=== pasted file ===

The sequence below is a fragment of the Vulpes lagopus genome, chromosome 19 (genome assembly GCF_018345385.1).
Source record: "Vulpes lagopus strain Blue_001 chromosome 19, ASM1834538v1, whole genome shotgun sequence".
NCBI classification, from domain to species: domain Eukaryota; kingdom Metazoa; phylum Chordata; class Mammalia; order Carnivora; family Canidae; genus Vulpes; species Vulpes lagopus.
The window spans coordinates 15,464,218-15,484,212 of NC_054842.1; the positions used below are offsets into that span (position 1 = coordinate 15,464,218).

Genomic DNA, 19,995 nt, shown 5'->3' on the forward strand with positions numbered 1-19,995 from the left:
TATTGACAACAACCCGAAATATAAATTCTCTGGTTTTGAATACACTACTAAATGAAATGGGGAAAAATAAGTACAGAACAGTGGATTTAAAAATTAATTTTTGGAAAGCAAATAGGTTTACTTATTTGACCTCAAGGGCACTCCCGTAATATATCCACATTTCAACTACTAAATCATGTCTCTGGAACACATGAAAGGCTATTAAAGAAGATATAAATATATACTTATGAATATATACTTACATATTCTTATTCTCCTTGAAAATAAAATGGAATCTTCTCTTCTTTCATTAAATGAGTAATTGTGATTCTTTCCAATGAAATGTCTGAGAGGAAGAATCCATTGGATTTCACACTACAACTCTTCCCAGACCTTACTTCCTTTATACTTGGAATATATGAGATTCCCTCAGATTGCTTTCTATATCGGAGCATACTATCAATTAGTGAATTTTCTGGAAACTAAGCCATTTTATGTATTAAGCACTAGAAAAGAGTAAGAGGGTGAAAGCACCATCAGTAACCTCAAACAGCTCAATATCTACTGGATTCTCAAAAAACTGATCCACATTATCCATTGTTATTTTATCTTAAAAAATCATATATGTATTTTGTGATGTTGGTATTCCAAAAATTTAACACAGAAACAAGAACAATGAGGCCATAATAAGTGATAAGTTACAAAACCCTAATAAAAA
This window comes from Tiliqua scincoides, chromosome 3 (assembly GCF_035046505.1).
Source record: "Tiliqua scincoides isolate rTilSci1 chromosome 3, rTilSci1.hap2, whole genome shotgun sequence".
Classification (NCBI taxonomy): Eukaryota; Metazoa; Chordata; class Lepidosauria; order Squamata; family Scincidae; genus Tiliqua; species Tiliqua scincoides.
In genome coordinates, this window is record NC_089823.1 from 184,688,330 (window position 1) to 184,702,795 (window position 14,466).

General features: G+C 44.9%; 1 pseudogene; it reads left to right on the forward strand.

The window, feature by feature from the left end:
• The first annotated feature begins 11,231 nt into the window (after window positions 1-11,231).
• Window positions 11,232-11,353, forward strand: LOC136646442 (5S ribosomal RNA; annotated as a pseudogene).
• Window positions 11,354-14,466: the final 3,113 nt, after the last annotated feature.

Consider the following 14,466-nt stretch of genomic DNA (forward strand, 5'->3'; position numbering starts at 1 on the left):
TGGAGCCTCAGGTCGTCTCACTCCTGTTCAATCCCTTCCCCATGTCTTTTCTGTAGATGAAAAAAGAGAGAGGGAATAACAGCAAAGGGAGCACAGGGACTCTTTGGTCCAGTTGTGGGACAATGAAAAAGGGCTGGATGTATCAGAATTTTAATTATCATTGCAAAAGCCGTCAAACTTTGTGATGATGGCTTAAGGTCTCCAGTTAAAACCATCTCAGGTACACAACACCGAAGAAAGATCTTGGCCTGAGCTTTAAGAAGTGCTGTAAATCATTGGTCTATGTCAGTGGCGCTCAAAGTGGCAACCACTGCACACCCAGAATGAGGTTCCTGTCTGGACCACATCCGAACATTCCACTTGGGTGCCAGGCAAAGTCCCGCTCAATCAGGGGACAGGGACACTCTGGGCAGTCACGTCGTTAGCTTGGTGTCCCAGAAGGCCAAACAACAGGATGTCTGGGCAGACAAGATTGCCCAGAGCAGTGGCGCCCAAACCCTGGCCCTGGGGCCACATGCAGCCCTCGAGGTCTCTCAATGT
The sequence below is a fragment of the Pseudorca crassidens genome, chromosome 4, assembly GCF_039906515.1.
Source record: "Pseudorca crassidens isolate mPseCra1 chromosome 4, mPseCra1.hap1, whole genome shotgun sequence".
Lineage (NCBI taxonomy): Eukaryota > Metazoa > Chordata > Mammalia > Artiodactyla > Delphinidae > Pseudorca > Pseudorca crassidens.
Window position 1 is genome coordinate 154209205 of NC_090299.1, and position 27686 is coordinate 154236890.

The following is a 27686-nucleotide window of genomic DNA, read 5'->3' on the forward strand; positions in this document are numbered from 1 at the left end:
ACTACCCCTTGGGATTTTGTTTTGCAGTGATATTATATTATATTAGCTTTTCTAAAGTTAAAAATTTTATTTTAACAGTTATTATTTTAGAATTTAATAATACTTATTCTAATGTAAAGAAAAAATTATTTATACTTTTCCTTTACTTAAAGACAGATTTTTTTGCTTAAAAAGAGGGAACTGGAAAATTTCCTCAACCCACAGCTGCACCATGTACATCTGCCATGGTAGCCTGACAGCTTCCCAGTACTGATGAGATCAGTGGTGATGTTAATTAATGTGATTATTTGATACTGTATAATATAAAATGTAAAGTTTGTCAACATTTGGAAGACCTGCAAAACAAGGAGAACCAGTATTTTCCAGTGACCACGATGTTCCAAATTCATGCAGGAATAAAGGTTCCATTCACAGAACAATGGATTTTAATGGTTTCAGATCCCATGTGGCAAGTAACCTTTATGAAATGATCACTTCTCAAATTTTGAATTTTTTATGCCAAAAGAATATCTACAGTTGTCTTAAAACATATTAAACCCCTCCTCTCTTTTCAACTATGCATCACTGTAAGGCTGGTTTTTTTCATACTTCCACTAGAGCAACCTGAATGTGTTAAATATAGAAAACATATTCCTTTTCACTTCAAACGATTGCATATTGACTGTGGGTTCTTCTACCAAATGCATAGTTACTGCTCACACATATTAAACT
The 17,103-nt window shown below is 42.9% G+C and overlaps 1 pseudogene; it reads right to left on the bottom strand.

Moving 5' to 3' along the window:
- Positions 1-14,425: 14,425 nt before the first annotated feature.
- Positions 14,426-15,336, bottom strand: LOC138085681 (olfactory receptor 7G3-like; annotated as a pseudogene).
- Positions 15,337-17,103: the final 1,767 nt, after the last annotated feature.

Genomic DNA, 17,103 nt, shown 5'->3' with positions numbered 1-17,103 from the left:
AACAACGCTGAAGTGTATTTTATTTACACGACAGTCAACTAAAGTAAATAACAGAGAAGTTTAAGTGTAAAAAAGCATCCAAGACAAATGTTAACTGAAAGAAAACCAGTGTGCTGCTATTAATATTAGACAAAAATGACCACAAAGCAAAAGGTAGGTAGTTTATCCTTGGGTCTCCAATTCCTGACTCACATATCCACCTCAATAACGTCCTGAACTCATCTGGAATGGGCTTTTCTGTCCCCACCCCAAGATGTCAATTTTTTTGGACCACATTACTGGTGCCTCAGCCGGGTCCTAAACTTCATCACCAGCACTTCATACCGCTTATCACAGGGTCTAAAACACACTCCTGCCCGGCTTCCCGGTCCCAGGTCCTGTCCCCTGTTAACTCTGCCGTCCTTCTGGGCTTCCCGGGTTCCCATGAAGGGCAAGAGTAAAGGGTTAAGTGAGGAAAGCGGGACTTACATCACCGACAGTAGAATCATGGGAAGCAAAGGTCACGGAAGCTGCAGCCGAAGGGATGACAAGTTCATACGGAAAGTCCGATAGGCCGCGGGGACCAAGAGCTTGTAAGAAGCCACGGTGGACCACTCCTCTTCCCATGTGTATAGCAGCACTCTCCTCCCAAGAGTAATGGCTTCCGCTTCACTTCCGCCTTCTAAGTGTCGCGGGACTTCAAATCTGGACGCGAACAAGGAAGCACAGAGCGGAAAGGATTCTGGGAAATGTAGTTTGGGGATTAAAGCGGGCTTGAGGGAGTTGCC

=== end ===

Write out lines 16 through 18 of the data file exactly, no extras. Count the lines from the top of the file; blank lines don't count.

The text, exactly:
Consider the following 14,466-nt stretch of genomic DNA (forward strand, 5'->3'; position numbering starts at 1 on the left):
TGGAGCCTCAGGTCGTCTCACTCCTGTTCAATCCCTTCCCCATGTCTTTTCTGTAGATGAAAAAAGAGAGAGGGAATAACAGCAAAGGGAGCACAGGGACTCTTTGGTCCAGTTGTGGGACAATGAAAAAGGGCTGGATGTATCAGAATTTTAATTATCATTGCAAAAGCCGTCAAACTTTGTGATGATGGCTTAAGGTCTCCAGTTAAAACCATCTCAGGTACACAACACCGAAGAAAGATCTTGGCCTGAGCTTTAAGAAGTGCTGTAAATCATTGGTCTATGTCAGTGGCGCTCAAAGTGGCAACCACTGCACACCCAGAATGAGGTTCCTGTCTGGACCACATCCGAACATTCCACTTGGGTGCCAGGCAAAGTCCCGCTCAATCAGGGGACAGGGACACTCTGGGCAGTCACGTCGTTAGCTTGGTGTCCCAGAAGGCCAAACAACAGGATGTCTGGGCAGACAAGATTGCCCAGAGCAGTGGCGCCCAAACCCTGGCCCTGGGGCCACATGCAGCCCTCGAGGTCTCTCAATGT
The sequence below is a fragment of the Pseudorca crassidens genome, chromosome 4, assembly GCF_039906515.1.